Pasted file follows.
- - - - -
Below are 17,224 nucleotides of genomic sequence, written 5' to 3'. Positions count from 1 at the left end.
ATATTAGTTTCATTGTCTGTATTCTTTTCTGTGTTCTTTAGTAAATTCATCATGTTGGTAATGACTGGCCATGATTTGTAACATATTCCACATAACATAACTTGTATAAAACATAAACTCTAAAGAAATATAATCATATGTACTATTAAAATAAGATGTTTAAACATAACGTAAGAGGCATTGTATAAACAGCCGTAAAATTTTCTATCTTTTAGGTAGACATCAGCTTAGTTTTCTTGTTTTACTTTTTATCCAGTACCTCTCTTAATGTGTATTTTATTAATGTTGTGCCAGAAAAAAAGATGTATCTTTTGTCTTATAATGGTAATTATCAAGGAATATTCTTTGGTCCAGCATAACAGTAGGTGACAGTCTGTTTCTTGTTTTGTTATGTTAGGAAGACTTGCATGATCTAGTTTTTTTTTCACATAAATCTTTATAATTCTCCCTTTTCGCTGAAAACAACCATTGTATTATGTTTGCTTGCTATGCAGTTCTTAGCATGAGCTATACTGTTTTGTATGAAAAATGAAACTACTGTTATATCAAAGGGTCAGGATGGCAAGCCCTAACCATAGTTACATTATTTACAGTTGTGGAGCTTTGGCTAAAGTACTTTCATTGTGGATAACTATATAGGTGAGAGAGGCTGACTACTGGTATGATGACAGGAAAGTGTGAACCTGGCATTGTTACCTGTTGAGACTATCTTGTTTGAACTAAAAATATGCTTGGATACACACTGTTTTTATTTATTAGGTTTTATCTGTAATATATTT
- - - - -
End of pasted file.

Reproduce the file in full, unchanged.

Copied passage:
Below are 17,224 nucleotides of genomic sequence, written 5' to 3'. Positions count from 1 at the left end.
ATATTAGTTTCATTGTCTGTATTCTTTTCTGTGTTCTTTAGTAAATTCATCATGTTGGTAATGACTGGCCATGATTTGTAACATATTCCACATAACATAACTTGTATAAAACATAAACTCTAAAGAAATATAATCATATGTACTATTAAAATAAGATGTTTAAACATAACGTAAGAGGCATTGTATAAACAGCCGTAAAATTTTCTATCTTTTAGGTAGACATCAGCTTAGTTTTCTTGTTTTACTTTTTATCCAGTACCTCTCTTAATGTGTATTTTATTAATGTTGTGCCAGAAAAAAAGATGTATCTTTTGTCTTATAATGGTAATTATCAAGGAATATTCTTTGGTCCAGCATAACAGTAGGTGACAGTCTGTTTCTTGTTTTGTTATGTTAGGAAGACTTGCATGATCTAGTTTTTTTTTCACATAAATCTTTATAATTCTCCCTTTTCGCTGAAAACAACCATTGTATTATGTTTGCTTGCTATGCAGTTCTTAGCATGAGCTATACTGTTTTGTATGAAAAATGAAACTACTGTTATATCAAAGGGTCAGGATGGCAAGCCCTAACCATAGTTACATTATTTACAGTTGTGGAGCTTTGGCTAAAGTACTTTCATTGTGGATAACTATATAGGTGAGAGAGGCTGACTACTGGTATGATGACAGGAAAGTGTGAACCTGGCATTGTTACCTGTTGAGACTATCTTGTTTGAACTAAAAATATGCTTGGATACACACTGTTTTTATTTATTAGGTTTTATCTGTAATATATTT